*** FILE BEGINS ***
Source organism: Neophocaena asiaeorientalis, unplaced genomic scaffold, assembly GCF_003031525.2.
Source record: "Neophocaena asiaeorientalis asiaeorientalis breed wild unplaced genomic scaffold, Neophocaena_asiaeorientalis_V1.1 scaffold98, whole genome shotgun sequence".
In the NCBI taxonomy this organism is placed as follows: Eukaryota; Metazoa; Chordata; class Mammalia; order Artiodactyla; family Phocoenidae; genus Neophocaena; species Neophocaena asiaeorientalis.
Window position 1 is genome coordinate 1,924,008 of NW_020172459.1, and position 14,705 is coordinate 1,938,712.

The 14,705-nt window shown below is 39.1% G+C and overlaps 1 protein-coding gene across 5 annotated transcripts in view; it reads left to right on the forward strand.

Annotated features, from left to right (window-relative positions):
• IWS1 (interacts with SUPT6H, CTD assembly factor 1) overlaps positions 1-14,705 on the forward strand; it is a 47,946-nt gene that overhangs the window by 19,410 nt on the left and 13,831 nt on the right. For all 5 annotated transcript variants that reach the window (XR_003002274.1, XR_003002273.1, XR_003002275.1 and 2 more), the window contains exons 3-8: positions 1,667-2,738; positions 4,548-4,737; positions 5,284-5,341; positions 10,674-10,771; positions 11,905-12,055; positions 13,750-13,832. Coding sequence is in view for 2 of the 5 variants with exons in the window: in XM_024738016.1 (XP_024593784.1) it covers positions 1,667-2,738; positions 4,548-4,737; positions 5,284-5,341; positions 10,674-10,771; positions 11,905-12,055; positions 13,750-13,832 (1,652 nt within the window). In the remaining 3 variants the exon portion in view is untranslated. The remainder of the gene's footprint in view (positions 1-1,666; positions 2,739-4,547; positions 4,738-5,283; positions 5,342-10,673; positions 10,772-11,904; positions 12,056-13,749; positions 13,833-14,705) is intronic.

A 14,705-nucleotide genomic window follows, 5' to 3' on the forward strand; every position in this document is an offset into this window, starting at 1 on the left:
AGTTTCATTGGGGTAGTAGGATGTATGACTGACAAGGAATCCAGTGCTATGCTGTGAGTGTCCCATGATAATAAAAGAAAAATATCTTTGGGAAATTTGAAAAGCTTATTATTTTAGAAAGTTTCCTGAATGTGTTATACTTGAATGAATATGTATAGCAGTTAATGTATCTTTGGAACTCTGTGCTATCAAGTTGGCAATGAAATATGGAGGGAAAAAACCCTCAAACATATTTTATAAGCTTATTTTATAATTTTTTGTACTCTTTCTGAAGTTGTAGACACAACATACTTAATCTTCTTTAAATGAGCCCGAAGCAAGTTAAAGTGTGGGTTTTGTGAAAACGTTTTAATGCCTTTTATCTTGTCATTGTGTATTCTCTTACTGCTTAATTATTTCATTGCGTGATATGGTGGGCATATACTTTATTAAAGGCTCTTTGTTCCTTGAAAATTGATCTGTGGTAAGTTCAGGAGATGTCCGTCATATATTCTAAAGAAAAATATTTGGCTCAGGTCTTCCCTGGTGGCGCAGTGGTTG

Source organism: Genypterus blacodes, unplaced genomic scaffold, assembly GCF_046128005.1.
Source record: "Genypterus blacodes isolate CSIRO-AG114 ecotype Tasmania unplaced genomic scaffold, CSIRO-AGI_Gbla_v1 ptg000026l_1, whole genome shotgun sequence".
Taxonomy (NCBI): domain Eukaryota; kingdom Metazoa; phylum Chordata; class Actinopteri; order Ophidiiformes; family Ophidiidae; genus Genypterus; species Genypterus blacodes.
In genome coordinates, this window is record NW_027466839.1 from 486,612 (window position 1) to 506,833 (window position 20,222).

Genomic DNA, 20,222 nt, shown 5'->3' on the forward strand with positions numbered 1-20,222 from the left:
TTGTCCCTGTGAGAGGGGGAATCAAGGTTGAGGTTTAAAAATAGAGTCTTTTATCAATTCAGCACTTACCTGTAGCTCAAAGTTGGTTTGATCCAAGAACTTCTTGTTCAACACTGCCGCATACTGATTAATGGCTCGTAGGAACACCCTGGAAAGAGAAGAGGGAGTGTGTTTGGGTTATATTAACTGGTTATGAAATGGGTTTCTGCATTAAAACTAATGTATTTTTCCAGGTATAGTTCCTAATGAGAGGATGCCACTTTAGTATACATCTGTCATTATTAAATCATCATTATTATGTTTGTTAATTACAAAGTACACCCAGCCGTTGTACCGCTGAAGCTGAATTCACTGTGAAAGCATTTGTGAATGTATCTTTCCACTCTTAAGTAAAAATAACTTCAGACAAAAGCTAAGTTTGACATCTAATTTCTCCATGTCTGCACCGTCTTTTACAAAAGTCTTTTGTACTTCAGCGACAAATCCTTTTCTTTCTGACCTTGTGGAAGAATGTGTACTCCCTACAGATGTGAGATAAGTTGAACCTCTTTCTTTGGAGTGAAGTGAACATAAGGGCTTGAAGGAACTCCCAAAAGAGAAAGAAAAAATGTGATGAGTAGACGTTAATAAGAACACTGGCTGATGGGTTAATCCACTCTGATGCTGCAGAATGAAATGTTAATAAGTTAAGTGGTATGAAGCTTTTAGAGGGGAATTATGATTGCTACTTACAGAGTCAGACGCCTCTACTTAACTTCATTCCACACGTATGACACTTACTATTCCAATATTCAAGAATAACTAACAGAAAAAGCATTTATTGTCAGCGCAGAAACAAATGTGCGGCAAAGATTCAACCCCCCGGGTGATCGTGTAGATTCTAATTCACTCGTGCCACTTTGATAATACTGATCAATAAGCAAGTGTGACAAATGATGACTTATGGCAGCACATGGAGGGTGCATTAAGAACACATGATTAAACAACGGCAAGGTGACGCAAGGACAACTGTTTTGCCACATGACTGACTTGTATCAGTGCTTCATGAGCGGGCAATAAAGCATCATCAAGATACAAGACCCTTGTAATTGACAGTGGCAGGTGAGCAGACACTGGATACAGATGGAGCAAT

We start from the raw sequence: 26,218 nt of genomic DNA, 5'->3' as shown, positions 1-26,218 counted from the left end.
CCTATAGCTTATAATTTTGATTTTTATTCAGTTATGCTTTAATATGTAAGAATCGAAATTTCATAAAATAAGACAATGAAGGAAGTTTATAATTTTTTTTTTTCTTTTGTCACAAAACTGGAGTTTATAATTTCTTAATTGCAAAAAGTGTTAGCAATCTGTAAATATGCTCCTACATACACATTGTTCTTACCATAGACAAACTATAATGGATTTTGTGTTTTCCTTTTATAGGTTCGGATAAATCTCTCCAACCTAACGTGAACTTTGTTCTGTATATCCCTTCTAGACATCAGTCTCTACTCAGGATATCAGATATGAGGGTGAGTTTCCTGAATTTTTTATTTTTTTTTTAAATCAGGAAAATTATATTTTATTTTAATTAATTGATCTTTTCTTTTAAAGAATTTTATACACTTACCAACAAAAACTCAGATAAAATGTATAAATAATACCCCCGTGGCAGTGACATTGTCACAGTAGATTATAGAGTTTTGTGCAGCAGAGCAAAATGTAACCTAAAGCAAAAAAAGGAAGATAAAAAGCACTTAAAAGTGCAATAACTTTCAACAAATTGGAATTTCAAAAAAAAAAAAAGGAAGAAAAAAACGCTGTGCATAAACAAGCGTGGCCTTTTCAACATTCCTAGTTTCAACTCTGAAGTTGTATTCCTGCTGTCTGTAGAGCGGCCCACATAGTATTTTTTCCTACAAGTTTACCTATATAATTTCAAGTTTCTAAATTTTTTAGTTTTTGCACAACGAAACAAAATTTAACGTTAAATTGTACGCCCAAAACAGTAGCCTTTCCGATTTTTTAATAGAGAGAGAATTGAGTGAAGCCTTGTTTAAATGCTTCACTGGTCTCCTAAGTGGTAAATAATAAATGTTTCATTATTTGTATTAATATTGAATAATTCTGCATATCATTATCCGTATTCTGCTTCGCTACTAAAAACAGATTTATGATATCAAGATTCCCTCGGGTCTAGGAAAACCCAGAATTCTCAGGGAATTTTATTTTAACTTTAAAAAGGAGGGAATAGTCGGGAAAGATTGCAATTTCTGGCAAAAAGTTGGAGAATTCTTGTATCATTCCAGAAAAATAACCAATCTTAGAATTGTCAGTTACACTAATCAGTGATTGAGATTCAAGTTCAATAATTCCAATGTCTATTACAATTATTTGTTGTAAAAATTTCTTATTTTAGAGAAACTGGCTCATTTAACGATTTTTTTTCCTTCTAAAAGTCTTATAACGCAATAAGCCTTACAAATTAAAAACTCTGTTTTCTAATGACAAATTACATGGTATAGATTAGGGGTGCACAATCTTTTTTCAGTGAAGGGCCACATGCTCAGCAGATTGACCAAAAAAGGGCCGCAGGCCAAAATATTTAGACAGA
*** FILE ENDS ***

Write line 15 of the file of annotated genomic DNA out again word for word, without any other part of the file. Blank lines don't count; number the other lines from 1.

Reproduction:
TTGTCCCTGTGAGAGGGGGAATCAAGGTTGAGGTTTAAAAATAGAGTCTTTTATCAATTCAGCACTTACCTGTAGCTCAAAGTTGGTTTGATCCAAGAACTTCTTGTTCAACACTGCCGCATACTGATTAATGGCTCGTAGGAACACCCTGGAAAGAGAAGAGGGAGTGTGTTTGGGTTATATTAACTGGTTATGAAATGGGTTTCTGCATTAAAACTAATGTATTTTTCCAGGTATAGTTCCTAATGAGAGGATGCCACTTTAGTATACATCTGTCATTATTAAATCATCATTATTATGTTTGTTAATTACAAAGTACACCCAGCCGTTGTACCGCTGAAGCTGAATTCACTGTGAAAGCATTTGTGAATGTATCTTTCCACTCTTAAGTAAAAATAACTTCAGACAAAAGCTAAGTTTGACATCTAATTTCTCCATGTCTGCACCGTCTTTTACAAAAGTCTTTTGTACTTCAGCGACAAATCCTTTTCTTTCTGACCTTGTGGAAGAATGTGTACTCCCTACAGATGTGAGATAAGTTGAACCTCTTTCTTTGGAGTGAAGTGAACATAAGGGCTTGAAGGAACTCCCAAAAGAGAAAGAAAAAATGTGATGAGTAGACGTTAATAAGAACACTGGCTGATGGGTTAATCCACTCTGATGCTGCAGAATGAAATGTTAATAAGTTAAGTGGTATGAAGCTTTTAGAGGGGAATTATGATTGCTACTTACAGAGTCAGACGCCTCTACTTAACTTCATTCCACACGTATGACACTTACTATTCCAATATTCAAGAATAACTAACAGAAAAAGCATTTATTGTCAGCGCAGAAACAAATGTGCGGCAAAGATTCAACCCCCCGGGTGATCGTGTAGATTCTAATTCACTCGTGCCACTTTGATAATACTGATCAATAAGCAAGTGTGACAAATGATGACTTATGGCAGCACATGGAGGGTGCATTAAGAACACATGATTAAACAACGGCAAGGTGACGCAAGGACAACTGTTTTGCCACATGACTGACTTGTATCAGTGCTTCATGAGCGGGCAATAAAGCATCATCAAGATACAAGACCCTTGTAATTGACAGTGGCAGGTGAGCAGACACTGGATACAGATGGAGCAAT